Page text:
Tony Stark wrestles with his inner demons while contending with monsters of his own creation in Iron Man 3, a thrilling sequel that proves that just because your protagonist is brooding, it doesn’t mean that your film has to be. Director/co-screenwriter Shane Black takes the torch from Jon Favreau and keeps the flames burning bright, working with co-scribe Drew Pearce to maintain the series’ playful tone without neglecting our charismatic hero’s struggle, and delivering spectacular action set pieces that put us right in the chaos of the moment.
The story in Iron Man 3 picks up shortly after the events of The Avengers. Having previously entered another dimension in order to save New York City, Stark (Robert Downey Jr.) remains deeply haunted by the experience. Unable to sleep, he throws himself into his work with such intensity that it begins to take a heavy toll on both his mental health and his relationship with Pepper Potts (Gwyneth Paltrow). Tony has only started to appreciate the gravity of his problems when an enigmatic terrorist named the Mandarin (Ben Kingsley) hijacks the airwaves and threatens to bring America to its knees with a painful series of “lessons” that even President Ellis (William Sadler) won’t be able to ignore. When Tony’s former security guard Happy Hogan (Favreau) is badly injured in an explosion caused by one of the Mandarin’s agents, the vengeful playboy issues a public threat that results in his home being completely destroyed in a devastating attack, leaving him to face his enemy with only one badly damaged prototype suit. Fortunately, Tony isn’t on his own, and with the help of Col. James Rhodes (Don Cheadle) and a young boy named Harley (Ty Simpkins), he pieces together the mystery of the Mandarin, whose final “lesson” promises to be the most painful of all.
Back in 2008, comic-book fans praised Iron Man not just for Downey’s electric performance as Tony Stark, but for its skillful handling of the title character’s origin story and its unconventional villain. Though many decried 2010’s Iron Man 2 as a step backward for the series, the first sequel’s ramped-up action and humor still made it highly watchable, and provided a bright counterbalance to Christopher Nolan’s melodramatic Batman universe. With Iron Man 3, Black and Pearce marry the thrills and comedy of the first two films in a way that feels entirely organic to the franchise, and force their hero to confront a number of challenges that bring out his character in a way that isn’t always possible when he’s protected by a high-tech suit of armor. In the second movie we got a sense that Stark was really coming into his own after embracing his identity as Iron Man; here, Stark has been violently shoved out of his comfort zone by forces beyond his control. As a result, he must rely more on his brilliance and innovation than his firepower, and for that reason alone Iron Man 3 is a much more interesting film than its immediate predecessor.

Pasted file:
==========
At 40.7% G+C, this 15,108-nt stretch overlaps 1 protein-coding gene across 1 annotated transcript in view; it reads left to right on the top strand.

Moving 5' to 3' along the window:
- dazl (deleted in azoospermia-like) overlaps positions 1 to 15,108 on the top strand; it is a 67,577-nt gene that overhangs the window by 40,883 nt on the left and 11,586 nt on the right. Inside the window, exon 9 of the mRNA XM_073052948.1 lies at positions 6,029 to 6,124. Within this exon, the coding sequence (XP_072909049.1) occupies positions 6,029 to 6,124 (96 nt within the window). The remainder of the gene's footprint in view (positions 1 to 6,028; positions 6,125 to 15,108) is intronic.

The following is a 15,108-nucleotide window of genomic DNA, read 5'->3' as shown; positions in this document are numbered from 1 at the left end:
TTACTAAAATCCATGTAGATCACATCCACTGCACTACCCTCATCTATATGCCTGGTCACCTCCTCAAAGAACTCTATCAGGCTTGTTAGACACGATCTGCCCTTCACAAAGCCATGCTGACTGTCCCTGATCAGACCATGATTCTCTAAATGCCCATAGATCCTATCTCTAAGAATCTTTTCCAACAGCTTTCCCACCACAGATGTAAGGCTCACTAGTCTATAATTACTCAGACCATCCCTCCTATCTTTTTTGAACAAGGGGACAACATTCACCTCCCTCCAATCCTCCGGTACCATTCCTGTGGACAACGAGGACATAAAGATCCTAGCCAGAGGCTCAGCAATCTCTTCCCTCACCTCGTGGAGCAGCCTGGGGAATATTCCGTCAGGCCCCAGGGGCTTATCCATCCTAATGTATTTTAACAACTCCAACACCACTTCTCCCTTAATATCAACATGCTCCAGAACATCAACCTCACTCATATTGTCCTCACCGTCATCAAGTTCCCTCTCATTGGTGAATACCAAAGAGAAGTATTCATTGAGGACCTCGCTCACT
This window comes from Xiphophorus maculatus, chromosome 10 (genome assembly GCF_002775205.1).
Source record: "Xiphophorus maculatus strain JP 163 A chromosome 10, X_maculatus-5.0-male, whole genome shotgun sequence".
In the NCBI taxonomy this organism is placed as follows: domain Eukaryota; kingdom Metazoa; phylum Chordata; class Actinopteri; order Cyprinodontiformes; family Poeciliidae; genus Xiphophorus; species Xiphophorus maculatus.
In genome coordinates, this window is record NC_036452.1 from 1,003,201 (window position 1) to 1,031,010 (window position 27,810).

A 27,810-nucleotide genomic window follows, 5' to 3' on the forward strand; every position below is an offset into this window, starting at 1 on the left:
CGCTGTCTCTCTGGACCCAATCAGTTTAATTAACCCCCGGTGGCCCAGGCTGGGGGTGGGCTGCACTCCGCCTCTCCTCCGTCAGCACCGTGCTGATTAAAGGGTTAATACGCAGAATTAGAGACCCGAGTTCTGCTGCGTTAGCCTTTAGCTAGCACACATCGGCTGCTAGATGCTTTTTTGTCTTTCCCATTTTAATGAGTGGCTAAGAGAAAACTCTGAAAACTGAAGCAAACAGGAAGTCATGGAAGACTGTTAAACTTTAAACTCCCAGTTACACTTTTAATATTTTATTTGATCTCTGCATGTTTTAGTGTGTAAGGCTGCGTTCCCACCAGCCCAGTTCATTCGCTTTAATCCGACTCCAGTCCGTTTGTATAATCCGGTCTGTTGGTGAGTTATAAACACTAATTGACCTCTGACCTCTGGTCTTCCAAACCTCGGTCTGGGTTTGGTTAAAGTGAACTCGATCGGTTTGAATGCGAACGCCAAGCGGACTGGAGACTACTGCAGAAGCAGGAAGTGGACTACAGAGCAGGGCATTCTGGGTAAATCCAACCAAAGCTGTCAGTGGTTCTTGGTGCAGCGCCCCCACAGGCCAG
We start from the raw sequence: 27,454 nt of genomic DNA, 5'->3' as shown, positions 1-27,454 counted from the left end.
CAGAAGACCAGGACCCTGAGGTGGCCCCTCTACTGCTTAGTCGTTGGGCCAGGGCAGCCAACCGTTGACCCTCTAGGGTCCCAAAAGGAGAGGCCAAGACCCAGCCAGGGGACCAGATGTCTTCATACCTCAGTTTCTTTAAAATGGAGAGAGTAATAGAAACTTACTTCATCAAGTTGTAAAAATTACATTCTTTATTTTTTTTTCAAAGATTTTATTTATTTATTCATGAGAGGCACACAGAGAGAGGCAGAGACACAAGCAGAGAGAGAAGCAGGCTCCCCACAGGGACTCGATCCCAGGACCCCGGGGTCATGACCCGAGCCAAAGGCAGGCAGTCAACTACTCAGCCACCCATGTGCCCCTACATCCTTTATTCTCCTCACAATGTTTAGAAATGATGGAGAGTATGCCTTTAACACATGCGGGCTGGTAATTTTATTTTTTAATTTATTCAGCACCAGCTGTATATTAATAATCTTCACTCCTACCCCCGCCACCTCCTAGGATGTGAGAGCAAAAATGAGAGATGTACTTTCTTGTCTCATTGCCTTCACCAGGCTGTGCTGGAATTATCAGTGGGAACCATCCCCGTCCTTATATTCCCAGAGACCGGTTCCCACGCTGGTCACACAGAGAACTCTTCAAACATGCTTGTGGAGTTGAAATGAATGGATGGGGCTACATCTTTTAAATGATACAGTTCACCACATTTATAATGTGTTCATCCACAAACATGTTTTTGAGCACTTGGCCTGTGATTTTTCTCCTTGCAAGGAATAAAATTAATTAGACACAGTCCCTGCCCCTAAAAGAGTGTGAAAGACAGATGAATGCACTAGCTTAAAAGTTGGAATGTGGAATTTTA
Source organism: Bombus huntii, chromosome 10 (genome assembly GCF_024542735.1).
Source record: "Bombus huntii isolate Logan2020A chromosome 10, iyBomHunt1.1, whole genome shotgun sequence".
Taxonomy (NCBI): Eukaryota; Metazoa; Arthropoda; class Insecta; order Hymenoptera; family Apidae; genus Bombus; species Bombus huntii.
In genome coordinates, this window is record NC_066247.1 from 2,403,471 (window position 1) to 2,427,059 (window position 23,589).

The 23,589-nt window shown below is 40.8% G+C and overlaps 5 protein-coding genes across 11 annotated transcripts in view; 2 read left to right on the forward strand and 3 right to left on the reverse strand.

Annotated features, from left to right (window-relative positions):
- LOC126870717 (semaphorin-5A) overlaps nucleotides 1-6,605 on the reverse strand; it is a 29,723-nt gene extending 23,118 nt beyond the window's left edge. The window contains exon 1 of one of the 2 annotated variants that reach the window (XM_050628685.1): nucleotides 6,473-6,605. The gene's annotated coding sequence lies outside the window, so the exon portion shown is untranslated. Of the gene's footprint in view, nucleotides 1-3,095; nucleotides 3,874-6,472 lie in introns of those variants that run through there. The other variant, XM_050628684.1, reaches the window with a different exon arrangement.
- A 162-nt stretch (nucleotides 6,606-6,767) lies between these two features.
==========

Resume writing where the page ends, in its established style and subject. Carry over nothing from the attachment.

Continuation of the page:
It’s made all the more entertaining by the fact that Black and Pearce repeatedly toy with our expectations of what to expect from a superhero movie. For example, any relationship between a superhero and a child is typically handled with the utmost sensitivity; here, Tony is nothing short of an ass to the kid who inspires him to use his own ingenuity to confront the Mandarin, calling him names and even wisecracking about the fact that he was abandoned by his father. Further, while Black and Pearce’s handling of the Mandarin may upset some comic-book purists, in the context of the film it perfectly highlights the writers’ point about the power of illusion, and though Kingsley is a formidable menace when threatening the president in front of the entire world, as an actor he’s at his absolute best when the character he’s playing is at his absolute worst. Yes, there are plenty of surprises in Iron Man 3, but the biggest one may be just how well the film works even when the titular hero is nowhere to be found. Though that’s largely a credit to the screenwriters, there’s no question that Downey Jr. is the big draw here. That said, Guy Pearce, James Badge Dale, and young Simpkins all turn in memorable performances, while Paul Bettany continues to be the behind-the-scenes MVP as the voice of Jarvis, Stark’s trusty artificial-intelligence sidekick.
The longest film in the series by a handful of minutes, Iron Man 3 certainly doesn’t feel like it thanks to its briskly paced screenplay and the wise decision to place some of Iron Man’s most heroic moments toward the end of the movie -- such as a dizzying action sequence involving Air Force One and a stunning final battle in which we’re never quite sure who has the upper hand until the last possible moment. It’s the latter scene in particular where Black and Pearce show their strengths as writers by boldly dropping in humor when the stakes are highest. Those unexpected laughs, combined with some well-earned character drama, are precisely the factors that make Iron Man 3 resonate not just as an electrifying comic-book film, but as a strong finish to a solid trilogy as well.
Whether or not Downey Jr. chooses to continue the role of Tony Stark in The Avengers 2 and beyond (his official contract expires with this movie), it will be fascinating to see where Marvel Studios chooses to take the character after the provocative place they leave him at the end of Iron Man 3.
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- Released: 2013
- Rating: PG-13
- Review: Tony Stark wrestles with his inner demons while contending with monsters of his own creation in Iron Man 3, a thrilling sequel that proves that just because your protagonist is brooding, it doesn’t mean that your film has to be. Director/co-screenwriter Sh… (more)